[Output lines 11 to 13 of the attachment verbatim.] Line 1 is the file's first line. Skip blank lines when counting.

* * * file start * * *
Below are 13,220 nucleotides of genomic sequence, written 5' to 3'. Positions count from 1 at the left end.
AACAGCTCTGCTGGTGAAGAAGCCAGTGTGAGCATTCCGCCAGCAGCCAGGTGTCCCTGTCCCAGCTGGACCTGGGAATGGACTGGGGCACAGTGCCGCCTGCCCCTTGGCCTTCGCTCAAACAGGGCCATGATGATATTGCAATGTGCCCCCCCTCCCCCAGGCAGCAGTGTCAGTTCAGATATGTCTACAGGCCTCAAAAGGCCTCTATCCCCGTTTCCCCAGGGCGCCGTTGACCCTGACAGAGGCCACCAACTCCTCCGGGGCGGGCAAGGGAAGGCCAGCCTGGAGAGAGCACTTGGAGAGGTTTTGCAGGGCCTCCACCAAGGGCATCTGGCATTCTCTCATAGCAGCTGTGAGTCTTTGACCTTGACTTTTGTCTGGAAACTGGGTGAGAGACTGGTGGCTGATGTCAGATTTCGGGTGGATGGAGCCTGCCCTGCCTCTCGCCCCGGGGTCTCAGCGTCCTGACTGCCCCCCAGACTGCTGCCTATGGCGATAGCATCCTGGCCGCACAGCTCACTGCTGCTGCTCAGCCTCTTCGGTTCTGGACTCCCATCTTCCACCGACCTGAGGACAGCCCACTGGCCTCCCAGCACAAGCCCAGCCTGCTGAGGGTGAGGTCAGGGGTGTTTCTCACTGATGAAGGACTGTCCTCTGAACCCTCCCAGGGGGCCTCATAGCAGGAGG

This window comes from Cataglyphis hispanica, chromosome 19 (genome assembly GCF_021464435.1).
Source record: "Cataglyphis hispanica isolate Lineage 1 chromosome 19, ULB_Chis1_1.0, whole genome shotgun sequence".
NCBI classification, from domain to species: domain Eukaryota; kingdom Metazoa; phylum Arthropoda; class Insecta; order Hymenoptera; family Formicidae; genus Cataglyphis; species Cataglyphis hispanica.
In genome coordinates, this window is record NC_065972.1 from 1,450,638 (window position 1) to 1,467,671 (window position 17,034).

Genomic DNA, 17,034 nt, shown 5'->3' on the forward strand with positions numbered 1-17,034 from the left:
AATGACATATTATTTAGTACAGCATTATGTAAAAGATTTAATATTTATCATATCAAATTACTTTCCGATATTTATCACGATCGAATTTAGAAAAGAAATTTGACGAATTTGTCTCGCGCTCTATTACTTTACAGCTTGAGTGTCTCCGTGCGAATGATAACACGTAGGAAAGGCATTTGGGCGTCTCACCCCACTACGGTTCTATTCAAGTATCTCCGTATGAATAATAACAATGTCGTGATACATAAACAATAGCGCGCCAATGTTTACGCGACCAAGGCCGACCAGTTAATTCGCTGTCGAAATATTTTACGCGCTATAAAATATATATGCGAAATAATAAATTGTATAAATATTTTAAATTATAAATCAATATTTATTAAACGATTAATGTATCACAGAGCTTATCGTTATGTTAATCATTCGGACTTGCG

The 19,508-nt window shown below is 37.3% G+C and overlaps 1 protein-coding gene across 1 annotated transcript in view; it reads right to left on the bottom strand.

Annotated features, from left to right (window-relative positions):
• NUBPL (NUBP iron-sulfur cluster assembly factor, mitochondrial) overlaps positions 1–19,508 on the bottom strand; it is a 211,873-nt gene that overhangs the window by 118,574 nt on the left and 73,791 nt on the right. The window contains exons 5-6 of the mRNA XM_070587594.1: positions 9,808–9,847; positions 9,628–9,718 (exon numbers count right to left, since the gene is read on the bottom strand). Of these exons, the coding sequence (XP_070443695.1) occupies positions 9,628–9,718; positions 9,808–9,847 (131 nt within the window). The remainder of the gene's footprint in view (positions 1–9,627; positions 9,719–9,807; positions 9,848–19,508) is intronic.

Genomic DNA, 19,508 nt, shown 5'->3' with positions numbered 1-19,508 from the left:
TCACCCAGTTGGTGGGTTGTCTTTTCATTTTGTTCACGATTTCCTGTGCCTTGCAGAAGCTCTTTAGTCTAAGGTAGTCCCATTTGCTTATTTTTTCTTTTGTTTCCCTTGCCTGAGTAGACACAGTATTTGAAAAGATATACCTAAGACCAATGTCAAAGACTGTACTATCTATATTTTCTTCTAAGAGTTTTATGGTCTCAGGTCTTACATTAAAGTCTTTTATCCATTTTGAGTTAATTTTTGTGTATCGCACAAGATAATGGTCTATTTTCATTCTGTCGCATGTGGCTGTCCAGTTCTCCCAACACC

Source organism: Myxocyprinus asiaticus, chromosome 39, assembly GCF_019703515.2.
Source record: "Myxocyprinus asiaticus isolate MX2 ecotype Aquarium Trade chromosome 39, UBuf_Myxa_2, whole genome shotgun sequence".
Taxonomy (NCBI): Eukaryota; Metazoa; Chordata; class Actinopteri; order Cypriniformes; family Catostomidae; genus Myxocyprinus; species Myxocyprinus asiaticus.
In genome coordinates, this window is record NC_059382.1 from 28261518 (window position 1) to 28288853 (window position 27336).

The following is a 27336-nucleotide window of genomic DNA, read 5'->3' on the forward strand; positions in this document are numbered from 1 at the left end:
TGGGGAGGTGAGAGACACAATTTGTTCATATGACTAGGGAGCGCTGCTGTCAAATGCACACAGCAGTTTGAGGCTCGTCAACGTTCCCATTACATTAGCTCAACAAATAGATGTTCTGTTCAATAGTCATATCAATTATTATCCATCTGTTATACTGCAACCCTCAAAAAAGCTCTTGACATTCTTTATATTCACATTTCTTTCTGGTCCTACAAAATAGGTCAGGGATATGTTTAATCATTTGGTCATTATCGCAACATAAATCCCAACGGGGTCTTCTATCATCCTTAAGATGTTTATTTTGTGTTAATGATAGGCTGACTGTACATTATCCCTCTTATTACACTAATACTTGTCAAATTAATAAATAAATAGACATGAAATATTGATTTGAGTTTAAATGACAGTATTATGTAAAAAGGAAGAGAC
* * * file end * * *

• NUBPL (NUBP iron-sulfur cluster assembly factor, mitochondrial) overlaps positions 1–19,508 on the bottom strand; it is a 211,873-nt gene that overhangs the window by 118,574 nt on the left and 73,791 nt on the right. The window contains exons 5-6 of the mRNA XM_070587594.1: positions 9,808–9,847; positions 9,628–9,718 (exon numbers count right to left, since the gene is read on the bottom strand). Of these exons, the coding sequence (XP_070443695.1) occupies positions 9,628–9,718; positions 9,808–9,847 (131 nt within the window). The remainder of the gene's footprint in view (positions 1–9,627; positions 9,719–9,807; positions 9,848–19,508) is intronic.

Genomic DNA, 19,508 nt, shown 5'->3' with positions numbered 1-19,508 from the left:
TCACCCAGTTGGTGGGTTGTCTTTTCATTTTGTTCACGATTTCCTGTGCCTTGCAGAAGCTCTTTAGTCTAAGGTAGTCCCATTTGCTTATTTTTTCTTTTGTTTCCCTTGCCTGAGTAGACACAGTATTTGAAAAGATATACCTAAGACCAATGTCAAAGACTGTACTATCTATATTTTCTTCTAAGAGTTTTATGGTCTCAGGTCTTACATTAAAGTCTTTTATCCATTTTGAGTTAATTTTTGTGTATCGCACAAGATAATGGTCTATTTTCATTCTGTCGCATGTGGCTGTCCAGTTCTCCCAACACC